Film 4 has currently been showing the great Orson Welles movie The Lady From Shanghai, now most people will always tell you that Orson Wells most celebrated movie is Citizen Kane, which was critically acclaimed by nearly everyone in the film industry and is frequently regarded as the greatest movie of all time. However, the frozen northerner who has watched Kane on numerous occasions and finds the picture hugely enjoyable, would argue that for him, it only comes third in the Welles pecking order behind the aforementioned Lady from Shanghai and the superb Touch of Evil. Gloriously shot in black and white, I am unsure why I like the Lady from Shanghai so much, but I suspect the main the reason may be Rita Hayworth, Welles estranged wife at the time the movie was being shot, who plays the femme fatale, Elsa Bannister. Hayworth at the time was Columbia pictures leading lady and was famous not only for her good looks, but also for her flaming red hair and was christened the “love goddess” by the studio. Welles forced Hayworth to cut her hair short and dye her hair blond for her role as “Elsa” which did not go down with her many fans and may have attributed this to the film initial flop at the box office. Nevertheless Hayworth delivers a wonderful performance along Welles, Everett Sloane, as her disabled husband Arthur Bannister, and Glenn Anders as Bannister’s law partner George Grisby. The film’s sometimes complex murder plot revolves around the Bannisters yacht trip from New York to San Francisco via the Panama Canal and focuses on the relationship between the Welles character able seaman, Michael O’ Hara and the temptress Elsa Bannister. O’ Hara is unwittingly being framed for a murder he did not commit, but with Hayworth around who can blame him for being distracted. Taking in some exotic locations along the way the story finally unravels in San Francisco, climaxing in a Chinatown theatre featuring the legendary hall of mirrors where finally the Bannisters get the their comeuppance. Welles was a great director who was greatly underappreciated, mainly by people in his own country, here was a man who was often shunned by the major studios primarily because they saw him as too much of a maverick. He should have made a lot more movies than he did and it is tragedy that his projects were often overlooked. Welles must have known that when he was shooting the Lady from Shanghai that all the attention would be on Hayworth and to his credit he was big enough to let all of the spotlight be on her, but then again Welles like all of us was only human and who wouldn’t want be seduced by the flaxen haired bombshell Hayworth, certainly not me.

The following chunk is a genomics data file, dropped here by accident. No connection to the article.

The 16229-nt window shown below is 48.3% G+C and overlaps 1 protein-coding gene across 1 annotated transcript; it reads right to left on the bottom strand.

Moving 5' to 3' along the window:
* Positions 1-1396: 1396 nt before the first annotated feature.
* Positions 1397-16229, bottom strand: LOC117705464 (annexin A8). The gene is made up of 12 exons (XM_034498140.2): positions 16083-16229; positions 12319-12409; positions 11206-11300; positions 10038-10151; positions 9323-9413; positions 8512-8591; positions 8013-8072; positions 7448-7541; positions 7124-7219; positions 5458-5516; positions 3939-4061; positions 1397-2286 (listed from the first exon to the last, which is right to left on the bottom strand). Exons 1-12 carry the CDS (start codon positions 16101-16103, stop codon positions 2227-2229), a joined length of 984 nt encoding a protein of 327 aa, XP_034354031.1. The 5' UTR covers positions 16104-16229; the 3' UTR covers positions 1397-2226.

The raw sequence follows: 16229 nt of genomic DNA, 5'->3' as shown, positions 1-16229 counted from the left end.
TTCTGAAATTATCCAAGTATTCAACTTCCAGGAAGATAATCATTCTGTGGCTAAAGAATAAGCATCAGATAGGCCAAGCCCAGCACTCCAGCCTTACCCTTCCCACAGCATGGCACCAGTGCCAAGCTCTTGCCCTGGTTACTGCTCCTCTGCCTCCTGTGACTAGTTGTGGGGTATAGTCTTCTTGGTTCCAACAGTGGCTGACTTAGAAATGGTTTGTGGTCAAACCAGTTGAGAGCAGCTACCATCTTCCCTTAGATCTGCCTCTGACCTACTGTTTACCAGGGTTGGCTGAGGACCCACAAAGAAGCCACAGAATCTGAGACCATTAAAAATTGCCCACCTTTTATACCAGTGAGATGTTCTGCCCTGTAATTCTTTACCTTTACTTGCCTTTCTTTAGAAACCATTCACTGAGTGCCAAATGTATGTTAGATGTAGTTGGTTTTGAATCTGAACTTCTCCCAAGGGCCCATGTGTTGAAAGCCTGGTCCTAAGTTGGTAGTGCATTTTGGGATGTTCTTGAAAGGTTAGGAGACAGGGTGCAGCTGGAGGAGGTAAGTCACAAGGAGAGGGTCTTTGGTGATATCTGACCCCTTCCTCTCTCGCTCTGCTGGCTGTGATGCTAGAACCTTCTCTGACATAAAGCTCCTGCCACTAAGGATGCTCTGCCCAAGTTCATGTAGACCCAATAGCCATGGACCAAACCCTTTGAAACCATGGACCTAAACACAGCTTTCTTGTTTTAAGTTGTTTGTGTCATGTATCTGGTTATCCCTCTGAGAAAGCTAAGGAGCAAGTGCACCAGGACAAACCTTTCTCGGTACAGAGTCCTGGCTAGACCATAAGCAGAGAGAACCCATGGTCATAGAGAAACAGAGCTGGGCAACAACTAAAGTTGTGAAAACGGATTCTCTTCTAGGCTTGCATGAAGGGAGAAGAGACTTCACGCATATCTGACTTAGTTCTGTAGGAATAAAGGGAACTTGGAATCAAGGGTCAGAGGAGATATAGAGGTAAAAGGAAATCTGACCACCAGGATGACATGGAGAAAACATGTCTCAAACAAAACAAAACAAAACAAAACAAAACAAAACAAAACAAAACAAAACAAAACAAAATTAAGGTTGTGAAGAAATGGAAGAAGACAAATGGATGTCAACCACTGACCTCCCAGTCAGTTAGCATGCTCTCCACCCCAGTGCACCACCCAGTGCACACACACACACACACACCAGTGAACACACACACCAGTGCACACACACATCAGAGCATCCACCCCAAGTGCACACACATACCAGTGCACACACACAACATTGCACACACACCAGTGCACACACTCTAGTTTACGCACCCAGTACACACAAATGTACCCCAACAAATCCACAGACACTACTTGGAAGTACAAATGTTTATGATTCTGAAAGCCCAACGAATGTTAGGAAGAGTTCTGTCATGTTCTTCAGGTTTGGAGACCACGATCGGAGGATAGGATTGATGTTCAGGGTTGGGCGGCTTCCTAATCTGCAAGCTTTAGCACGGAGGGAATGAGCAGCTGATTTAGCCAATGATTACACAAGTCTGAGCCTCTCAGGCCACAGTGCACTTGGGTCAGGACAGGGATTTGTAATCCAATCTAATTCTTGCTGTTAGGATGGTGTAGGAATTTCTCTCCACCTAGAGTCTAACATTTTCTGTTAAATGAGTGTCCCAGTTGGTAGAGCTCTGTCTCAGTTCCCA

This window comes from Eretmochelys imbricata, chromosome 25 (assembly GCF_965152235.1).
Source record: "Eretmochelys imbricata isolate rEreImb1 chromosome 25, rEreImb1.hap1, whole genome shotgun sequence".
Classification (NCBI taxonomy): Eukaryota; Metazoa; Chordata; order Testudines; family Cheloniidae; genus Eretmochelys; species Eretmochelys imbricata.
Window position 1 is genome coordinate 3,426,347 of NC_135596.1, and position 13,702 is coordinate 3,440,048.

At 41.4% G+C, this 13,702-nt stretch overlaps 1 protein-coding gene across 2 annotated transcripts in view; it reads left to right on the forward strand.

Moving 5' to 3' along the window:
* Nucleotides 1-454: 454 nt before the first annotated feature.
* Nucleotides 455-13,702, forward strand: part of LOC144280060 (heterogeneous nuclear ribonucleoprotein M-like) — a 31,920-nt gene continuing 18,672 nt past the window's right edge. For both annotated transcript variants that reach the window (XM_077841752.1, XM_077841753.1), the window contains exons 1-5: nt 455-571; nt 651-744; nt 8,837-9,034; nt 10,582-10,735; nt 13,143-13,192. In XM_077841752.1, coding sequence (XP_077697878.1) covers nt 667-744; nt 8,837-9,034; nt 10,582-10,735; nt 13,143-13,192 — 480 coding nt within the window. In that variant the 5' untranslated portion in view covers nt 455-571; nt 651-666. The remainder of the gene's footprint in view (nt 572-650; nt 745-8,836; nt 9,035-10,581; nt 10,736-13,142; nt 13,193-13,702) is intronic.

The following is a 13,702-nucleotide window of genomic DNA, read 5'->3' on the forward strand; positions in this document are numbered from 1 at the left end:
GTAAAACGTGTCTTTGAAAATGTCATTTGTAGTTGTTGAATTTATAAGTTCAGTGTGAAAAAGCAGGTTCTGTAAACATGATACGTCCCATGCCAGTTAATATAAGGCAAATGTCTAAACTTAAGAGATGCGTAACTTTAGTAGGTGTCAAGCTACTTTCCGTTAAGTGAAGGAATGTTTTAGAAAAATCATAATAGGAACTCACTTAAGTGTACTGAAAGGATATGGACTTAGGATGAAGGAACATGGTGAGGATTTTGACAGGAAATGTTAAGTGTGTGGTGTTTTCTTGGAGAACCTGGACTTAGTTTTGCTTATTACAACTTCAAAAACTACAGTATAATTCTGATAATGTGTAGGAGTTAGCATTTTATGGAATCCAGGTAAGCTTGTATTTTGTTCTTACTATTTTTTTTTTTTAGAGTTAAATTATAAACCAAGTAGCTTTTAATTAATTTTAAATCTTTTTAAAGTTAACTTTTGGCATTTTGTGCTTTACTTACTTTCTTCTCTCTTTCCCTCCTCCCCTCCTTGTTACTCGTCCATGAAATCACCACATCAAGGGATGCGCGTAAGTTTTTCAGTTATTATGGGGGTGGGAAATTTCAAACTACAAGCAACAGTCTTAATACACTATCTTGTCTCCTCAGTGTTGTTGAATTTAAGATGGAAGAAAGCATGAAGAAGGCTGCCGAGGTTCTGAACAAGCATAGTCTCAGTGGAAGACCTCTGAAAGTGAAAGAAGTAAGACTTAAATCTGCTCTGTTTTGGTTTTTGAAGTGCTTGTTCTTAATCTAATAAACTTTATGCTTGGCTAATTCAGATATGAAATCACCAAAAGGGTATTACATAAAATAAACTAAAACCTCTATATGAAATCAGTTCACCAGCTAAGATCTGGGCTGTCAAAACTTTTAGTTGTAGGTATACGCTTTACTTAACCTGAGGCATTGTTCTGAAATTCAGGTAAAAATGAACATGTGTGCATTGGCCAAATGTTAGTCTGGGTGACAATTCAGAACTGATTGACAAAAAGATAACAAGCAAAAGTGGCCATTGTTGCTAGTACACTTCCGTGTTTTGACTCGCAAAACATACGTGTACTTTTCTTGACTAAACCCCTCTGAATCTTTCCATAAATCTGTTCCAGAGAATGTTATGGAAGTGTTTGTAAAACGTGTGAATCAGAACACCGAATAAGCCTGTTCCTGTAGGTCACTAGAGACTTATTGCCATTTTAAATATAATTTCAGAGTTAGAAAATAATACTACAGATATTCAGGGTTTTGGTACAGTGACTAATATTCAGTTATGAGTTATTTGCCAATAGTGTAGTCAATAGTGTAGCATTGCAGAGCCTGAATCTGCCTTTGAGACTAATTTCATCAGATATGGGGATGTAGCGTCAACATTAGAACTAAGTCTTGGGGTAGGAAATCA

We are fast approaching the festive time of the year, which should be a fun time for everyone, the TV channels will have their Christmas programme all sorted and they will compete for the biggest audiences, among their biggest features there will be loads of blockbuster movies. Disney will be prominent throughout the holiday season showcasing legendary films such as Snow White, The Lady and the Tramp, Bambi etc. It may also show the scariest film of all time, Pinocchio, that’s right Pinocchio, forget Nightmare on Elm Street and the like, no film has frightened me so much over the years as this Disney children’s classic. My reward for being taken to see it as a young child has been endless nightmares that have stayed with me all the way to my 61stth year. Now I know that Walt’s cartoons all have happy endings with Cinders getting her Prince Charming and people like Cruella De Ville getting her comeuppance, but it is the trauma we have to go through, to get to the happy ending that worries me. The Pinocchio storyline is quite simple and is basically about a child that is rather easily led, who for most of film ignores the advice of his friend and conscience Jiminy Cricket. Failing to heed Jiminy’s advice sets Geppetto’s wooden child on a torturous path, where he encounters a string of unsavoury characters such as Gideon the cat, Honest John, Stromboli and perhaps worse of all, coachman. If the thought of being chopped up and used for firewood by Stromboli wasn’t bad enough, then the trip to Pleasure Island should be sufficient to scare the living daylights out of you. Lampwick might be great at drinking beer, smoking cigars and putting the 5 ball in the corner pocket, but who wants to be turned into a donkey, certainly not me. After that, escaping from the whale’s belly is fairly straightforward and as with all Disney classics everything ends well, with Pinocchio becoming a proper child with everyone living happy ever after. But I have to tell you the picture of those donkeys hee-hawing as they are sent to the salt mines or the circus still fills me with terror. Sleep is never a safe place for me especially with these two characters on the loose.